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The less money Liverpool spent the better. Comolli take note.

Here we are, just past mid season and Liverpool lay in seventh position with 35 points from 21 games. The mass of expectation that arrived with the second coming of Kenny Dalglish has all but disappeared. The almost nailed on European football qualification that was expected has all but fallen off.

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Here we are, just past mid season and Liverpool lay in seventh position with 35 points from 21 games. The mass of expectation that arrived with the second coming of Kenny Dalglish has all but disappeared. The almost nailed on European football qualification that was expected has all but fallen off.

Liverpool have received a wake-up call this season. Yes they’ve progressed, yes they’re playing better football than they were last season, if fact, better football than they’ve played for years arguably. There’s plenty of pace, invention and hard work from the players. However, having taken all of that into account the team still isn’t progressing at an acceptable rate. I believe Kenny Dalglish is just as good, if not better a tactician than Raffa Benitez. His willingness to adopt various formations including the three centre backs and wing backs are things that Liverpool have not done on a regular basis since Roy Evans was at the helm. His man management skills are also without question because the players have increased desire, workrate and level of performance by at least 15% since his arrival so clearly the management is not to blame in that respect.

Where I feel Kenny falls short, in my opinion, is in his dealings in the transfer market. He has clearly paid “over the odds” for certain players and one or two of them have performed below, not only the fans’ expectations, but to Dalglish’s also. This is evident in some of the remarks he’s made in the press about the players needing to become more clinical. However, the old saying prevails. “You can’t make a silk purse out of a sow’s ear”. No matter what Liverpool pay for a player, he has to perform. The club expects it. The rest of the team expects it, and without doubt and most importantly, the fans expect it.

I was going to suggest that Liverpool need to adopt the famed European approach of having a Head Coach, basically the Manager, and also a “Director of Football”. The man who goes out and undertakes transfer dealings in close collaboration and after taking advice and instruction from, the Manager. But wait a minute… Liverpool already have this. Step forward one Damien Camolli. As far as I recall, Comolli was employed as the instigator and the man that can make things happen whilst Dalglish gets on with the job of managing the players recruited from his efforts. Comolli’s job was to, in conjunction with Dalglish, search for the best young players who can bring about the lofty ambitions of the club and at the same time to develop the future vision of LFC. In terms of both on and off-field activities.

The question I have is, where is Comolli? He’s been very quiet this window. This season in fact. This time last year, upon his arrival he was saying how he and “Kenny” were going to bring about the success that all Liverpool supporters wish from the club that has stumbled over recent seasons seeking out the best young talent etc etc. This all seems to have come too an abrupt halt. I suspect it’s because he knows that although money talks, it doesn’t always talk sense. He’s probably under pressure to bring in the players at a decent price and it wouldn’t surprise me if his tenure doesn’t go beyond this season if things persist.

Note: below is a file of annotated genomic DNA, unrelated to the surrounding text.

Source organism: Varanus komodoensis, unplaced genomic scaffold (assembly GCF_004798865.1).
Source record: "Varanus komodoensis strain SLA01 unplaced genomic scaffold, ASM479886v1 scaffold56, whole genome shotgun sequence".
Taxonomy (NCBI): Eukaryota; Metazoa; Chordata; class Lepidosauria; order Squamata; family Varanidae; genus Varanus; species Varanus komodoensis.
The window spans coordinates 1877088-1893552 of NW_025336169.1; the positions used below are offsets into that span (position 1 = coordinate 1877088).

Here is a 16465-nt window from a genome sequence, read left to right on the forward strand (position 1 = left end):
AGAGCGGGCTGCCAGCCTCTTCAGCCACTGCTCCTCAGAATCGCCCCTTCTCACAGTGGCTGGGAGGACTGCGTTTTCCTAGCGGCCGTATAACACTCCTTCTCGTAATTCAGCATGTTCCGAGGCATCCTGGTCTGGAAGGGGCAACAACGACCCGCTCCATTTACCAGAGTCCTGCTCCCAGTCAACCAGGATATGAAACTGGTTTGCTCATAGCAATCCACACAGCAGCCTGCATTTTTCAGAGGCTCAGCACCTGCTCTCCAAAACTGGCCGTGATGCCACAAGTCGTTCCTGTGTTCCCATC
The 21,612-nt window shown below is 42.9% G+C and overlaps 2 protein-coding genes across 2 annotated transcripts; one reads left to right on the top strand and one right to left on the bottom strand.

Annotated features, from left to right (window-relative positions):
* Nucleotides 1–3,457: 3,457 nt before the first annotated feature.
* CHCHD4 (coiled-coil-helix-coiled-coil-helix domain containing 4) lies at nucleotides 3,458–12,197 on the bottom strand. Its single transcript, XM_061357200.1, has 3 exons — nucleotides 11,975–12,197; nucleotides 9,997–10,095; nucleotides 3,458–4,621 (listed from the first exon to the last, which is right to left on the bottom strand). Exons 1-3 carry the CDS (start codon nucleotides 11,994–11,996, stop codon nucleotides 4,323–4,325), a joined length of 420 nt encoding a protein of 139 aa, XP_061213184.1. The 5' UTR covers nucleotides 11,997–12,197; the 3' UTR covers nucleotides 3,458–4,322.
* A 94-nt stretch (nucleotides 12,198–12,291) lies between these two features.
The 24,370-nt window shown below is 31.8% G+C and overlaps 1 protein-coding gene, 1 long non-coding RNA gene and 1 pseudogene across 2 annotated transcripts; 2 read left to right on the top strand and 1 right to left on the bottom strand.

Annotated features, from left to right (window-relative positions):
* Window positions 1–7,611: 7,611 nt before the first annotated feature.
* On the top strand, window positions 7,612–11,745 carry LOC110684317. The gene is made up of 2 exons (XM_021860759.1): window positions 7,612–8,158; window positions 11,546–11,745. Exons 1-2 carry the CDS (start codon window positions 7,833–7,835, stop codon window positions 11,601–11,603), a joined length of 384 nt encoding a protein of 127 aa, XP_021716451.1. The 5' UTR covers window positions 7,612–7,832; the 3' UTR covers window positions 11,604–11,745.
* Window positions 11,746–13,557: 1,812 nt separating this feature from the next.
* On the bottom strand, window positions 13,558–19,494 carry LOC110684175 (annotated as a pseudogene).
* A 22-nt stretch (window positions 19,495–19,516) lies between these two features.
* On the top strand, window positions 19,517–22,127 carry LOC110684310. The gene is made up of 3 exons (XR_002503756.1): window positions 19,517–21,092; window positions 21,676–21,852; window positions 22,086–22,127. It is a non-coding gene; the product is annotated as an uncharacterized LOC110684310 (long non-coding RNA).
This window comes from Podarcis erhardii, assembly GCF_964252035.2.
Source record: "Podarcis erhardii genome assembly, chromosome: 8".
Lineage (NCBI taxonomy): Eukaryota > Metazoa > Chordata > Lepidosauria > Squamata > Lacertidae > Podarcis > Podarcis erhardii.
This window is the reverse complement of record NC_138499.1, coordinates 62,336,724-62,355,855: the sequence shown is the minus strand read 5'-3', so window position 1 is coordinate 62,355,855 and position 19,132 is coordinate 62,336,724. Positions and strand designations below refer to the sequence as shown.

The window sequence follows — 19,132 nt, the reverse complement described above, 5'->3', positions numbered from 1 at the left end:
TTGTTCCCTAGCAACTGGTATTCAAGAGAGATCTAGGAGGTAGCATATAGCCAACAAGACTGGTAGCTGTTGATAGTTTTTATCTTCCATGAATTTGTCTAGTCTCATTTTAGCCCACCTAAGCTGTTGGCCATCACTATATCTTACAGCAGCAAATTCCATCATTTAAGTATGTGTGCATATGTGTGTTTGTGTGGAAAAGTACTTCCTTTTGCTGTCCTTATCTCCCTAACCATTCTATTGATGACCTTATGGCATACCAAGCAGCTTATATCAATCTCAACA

Liverpool have overpaid in many of the transfers. This is clear. Comolli’s task is to negotiate the transfer fees for the players that Dalglish identifies or those that are proposed to him by Comolli. I don’t believe that Dalglish has any direct input into the transfer fees or salaries paid to the player he recruits. Looking at the transfers that have been made since Comolli’s appointment I’d say these negotiations have not gone as well as one would expect. Could Liverpool have paid less than £35m for Andy Carroll? Probably. Could they have paid less than the reported £20m for Stewart Downing? Probably. Was Jordan Henderson, a decent but ultimately unproven youngster really worth £12m? Probably not. These are questions that have to be asked. All three of these buys have come in for the most criticism from fans, and the media alike, and quite rightly so. Their collective efforts have been anything but inspiring.

Conversely, the best performances have come from those who have cost the least. Jose Enrique has been one of the better purchases at £6m. A very consistent performer. Craig Bellamy? A snip at the cost of his wages on a “free” transfer. The amount given for Luis Suarez, a reported £22m is very good business considering that in his absence the Liverpool team can’t hit a barn door for toffee against decent opposition. This has to prove that it’s not about the fee and this is where I call Comolli into question. The expectations of the supporters have not been managed well enough. If you buy “potential”, then don’t expect to win the league. The two manchester sides and Tottenham are not potentially good sides. They are good sides. Arsenal is a perennial potentially good side. That’s why Arsene Wenger’s side have struggled to win anything in recent times. Potential does not automatically lend itself to success.

Liverpool’s owner John W. Henry of Fenway Sports Group has gone on record as saying that Liverpool have overpaid for certain players. We all know who they are. If Liverpool are going to achieve success this has to stop. Buy potential by any means, but don’t expect to win or perhaps even challenge for the title with it.

By Ben Green

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